The Jann Jinn have been more conventional in their approach towards humankind, but have embraced some they deem as righteous. They are the most individualistic of the Jinn, yet have almost exclusively sided with the followers of the righteous in times of danger. The Jann were among the first Jinn that humans came in contact with, for they oversee the oasis as perhaps seen as the most beautiful place in the eyes of travel-hardened men. Caravans suffered or
prospered at their hands, for it is said they could hide an oasis
from those who had previously mistreated them or shown disrespect. Powerful Jann can still take the form of a camel, generally white, and travel slowly between the oasis under their control. They occasionally will disappear in a cyclone of sand. Their greatest enemies are the Ghoul, who lurk in the desert to
strike at unwary guest of the Jann, or at the Jann themselves on their travels. Jann will only rarely be found in cities, though many are said to have palaces at their favorite oasis. They often appear as a whirlwind of sand, or as a soldier in order to conceal themselves.
Sandstorms and Victory
Throughout history, the Jann have protected armies they deem as righteous, while impeding those they deem unworthy. The entire course of history is effected when they help a side. Although the Jann assist Islamic armies they may be responsible for assisting other causes
they judge righteous.
- In the Battle of Al-Qādisiyyah and the Islamic conquest of Persia, a sandstorm gave the Arabs victory. On the final day of the Battle of al-Qādisiyyah, a sandstorm caused the leader of the Persians, Rostam, became isolated from his army. An Arab scout, Hilāl ibn `Ullafah, accidently dropped his weapon on the ground, killing Rostam and beheading him. He then shouted to the Persians that he had killed their leader. Shocked by the head of their legendary leader dangling before their eyes, the Persians were demoralized, and the commanders lost control of the army. Many Persian soldiers were slain in the chaos, many escaped through the river, and finally the rest of the army surrendered. This sandstorm resulted in the Islamic conquest of Persia.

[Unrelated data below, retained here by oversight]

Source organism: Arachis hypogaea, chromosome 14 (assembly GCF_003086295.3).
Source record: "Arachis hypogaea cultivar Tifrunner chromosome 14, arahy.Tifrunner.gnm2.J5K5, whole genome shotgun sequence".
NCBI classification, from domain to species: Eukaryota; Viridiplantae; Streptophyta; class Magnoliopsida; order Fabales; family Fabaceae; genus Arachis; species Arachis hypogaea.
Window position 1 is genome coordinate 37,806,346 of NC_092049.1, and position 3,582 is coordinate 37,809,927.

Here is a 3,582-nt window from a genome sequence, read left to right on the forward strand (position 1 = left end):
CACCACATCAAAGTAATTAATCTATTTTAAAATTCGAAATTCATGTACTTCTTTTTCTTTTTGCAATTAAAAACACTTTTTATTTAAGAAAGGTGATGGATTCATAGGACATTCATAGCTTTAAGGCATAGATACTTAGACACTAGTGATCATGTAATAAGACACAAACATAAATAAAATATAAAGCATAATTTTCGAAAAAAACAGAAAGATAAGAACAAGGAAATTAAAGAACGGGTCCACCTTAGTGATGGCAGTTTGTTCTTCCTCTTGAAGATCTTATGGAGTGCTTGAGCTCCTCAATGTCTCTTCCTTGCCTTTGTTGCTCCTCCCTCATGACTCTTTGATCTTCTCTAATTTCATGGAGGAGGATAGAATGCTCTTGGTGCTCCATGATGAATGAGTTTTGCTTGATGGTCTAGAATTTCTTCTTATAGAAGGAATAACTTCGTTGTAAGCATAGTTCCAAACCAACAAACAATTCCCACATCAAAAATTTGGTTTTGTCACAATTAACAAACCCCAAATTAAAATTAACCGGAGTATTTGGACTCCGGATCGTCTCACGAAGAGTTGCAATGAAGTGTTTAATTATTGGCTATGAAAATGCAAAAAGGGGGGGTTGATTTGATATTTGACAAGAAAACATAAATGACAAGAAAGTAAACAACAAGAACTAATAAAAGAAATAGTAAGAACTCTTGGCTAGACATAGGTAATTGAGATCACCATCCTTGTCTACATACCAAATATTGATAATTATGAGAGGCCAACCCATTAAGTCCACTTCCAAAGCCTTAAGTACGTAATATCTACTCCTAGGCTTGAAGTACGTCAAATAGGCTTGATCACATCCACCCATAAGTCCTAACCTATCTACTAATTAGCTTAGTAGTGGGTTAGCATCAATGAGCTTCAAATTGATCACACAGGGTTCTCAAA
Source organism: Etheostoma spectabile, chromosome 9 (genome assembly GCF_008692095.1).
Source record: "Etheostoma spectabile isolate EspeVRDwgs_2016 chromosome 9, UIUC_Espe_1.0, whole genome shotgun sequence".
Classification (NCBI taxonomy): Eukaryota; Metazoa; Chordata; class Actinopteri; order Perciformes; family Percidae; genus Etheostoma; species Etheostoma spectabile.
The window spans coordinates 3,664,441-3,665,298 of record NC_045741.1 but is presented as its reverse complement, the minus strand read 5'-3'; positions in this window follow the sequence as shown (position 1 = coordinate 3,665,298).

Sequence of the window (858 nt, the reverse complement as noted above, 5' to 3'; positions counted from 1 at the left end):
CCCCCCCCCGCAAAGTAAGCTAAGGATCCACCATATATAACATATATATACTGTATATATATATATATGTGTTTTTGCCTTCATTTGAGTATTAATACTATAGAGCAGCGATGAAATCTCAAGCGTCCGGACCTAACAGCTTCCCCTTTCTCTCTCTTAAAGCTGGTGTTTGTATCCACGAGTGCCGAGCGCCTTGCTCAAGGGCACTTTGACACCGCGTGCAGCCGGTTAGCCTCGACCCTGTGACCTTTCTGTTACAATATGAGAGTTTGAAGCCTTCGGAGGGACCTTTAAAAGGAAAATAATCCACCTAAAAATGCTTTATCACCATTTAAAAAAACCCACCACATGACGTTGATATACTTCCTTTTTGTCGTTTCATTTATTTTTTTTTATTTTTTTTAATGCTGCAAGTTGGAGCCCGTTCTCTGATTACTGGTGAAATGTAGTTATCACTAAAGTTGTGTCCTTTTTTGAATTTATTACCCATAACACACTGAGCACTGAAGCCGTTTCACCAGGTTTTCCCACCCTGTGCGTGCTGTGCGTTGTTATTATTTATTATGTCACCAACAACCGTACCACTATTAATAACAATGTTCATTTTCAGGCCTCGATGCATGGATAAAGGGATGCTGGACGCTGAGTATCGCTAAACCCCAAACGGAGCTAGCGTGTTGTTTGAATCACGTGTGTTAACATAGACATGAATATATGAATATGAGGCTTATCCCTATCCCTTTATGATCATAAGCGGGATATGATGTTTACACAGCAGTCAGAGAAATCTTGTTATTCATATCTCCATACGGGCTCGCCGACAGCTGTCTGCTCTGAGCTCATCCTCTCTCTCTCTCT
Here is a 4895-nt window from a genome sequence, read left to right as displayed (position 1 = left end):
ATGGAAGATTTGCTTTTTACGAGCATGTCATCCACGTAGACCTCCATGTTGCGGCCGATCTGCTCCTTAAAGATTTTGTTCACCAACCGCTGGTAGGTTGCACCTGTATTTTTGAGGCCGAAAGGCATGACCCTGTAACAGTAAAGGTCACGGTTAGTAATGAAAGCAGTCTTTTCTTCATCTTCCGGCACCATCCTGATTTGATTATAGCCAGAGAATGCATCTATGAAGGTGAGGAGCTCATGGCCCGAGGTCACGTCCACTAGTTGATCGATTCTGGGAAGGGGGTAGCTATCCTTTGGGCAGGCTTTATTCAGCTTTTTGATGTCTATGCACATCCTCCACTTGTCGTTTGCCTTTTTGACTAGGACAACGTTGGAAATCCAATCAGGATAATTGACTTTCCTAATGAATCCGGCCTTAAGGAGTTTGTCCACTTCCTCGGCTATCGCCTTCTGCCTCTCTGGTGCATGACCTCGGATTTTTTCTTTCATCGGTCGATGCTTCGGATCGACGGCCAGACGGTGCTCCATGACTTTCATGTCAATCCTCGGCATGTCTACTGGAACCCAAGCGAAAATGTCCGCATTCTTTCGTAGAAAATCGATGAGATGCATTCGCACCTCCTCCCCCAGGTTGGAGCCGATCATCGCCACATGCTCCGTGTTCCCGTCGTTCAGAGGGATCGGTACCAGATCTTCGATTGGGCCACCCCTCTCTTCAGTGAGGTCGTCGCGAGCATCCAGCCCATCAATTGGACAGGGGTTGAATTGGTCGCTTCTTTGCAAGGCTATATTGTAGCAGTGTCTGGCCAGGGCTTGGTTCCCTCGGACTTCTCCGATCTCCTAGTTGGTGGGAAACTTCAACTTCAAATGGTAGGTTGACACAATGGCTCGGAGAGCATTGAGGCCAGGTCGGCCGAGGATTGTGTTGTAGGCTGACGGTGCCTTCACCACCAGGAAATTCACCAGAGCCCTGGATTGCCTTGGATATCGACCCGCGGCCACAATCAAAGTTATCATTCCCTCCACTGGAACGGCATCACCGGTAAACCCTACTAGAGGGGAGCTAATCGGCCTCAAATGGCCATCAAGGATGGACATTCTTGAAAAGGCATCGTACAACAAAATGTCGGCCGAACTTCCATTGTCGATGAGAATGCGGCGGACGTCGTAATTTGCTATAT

- In the Battle of Yarmuk a sandstorm turned a likely Arab defeat into a victory. In the Battle of Yarmuk the Arabs faced high casualties and were losing by the Byzantine force. After an indecisive beginning, the battle soon turned in the Arab’s favour. A sandstorm that blew into the Byzantines’ forces and caused complete chaos. In the chaos, the Byzantine Ghassanid, Christianised Arabs from the Yemen, deserted the Byzantiens and joined the Arabs forces during the battle. The Byzantines were routed, suffering enormous casualties. The consequences of the outcome of the battle for the Middle-East were nothing short of dramatic, it marked the end of centuries of Roman rule in Syria and Palestine, soon to be followed by Egypt and the rest of North-Africa; and the beginning of the unstoppable expansion of the Arab Caliphates and the religion of Islam.
- A miraculous tornado saved the U.S. government’s existence by preventing the capture and destruction of Washington D.C. During the War of 1812 (U.S. vs. Great Britan), on late August 24th, the British redcoats captured the U.S. capital city of Washington D.C. Shortly afterwards, they began to occupy and burn down government parts of the city. The next day, August 25, as fires still raged, a massive storm hit Washington. The driving rain put out most of the fires threatening the city. Perhaps more important, the invading British were so battered and demoralized, the storm played a large role in the decision to cut short the occupation of Washington. The storm was so fierce that it tore buildings apart, literally lifting them off their foundations. The winds uprooted trees and knocked men to the ground. A number of houses collapsed, killing the British soldiers taking shelter therein. One British officer reported seeing cannons lifted off the ground and thrown through the air. Redcoats out on the streets of Washington, trying to enforce a curfew, were forced to lie prostrate in the mud. Based on the firsthand accounts, weather historians generally agree that the storm that struck Washington on August 25, 1814 sparked one or more tornadoes. British soldiers, completely exposed, had no choice but to cling to mother earth in the midst of a tornado.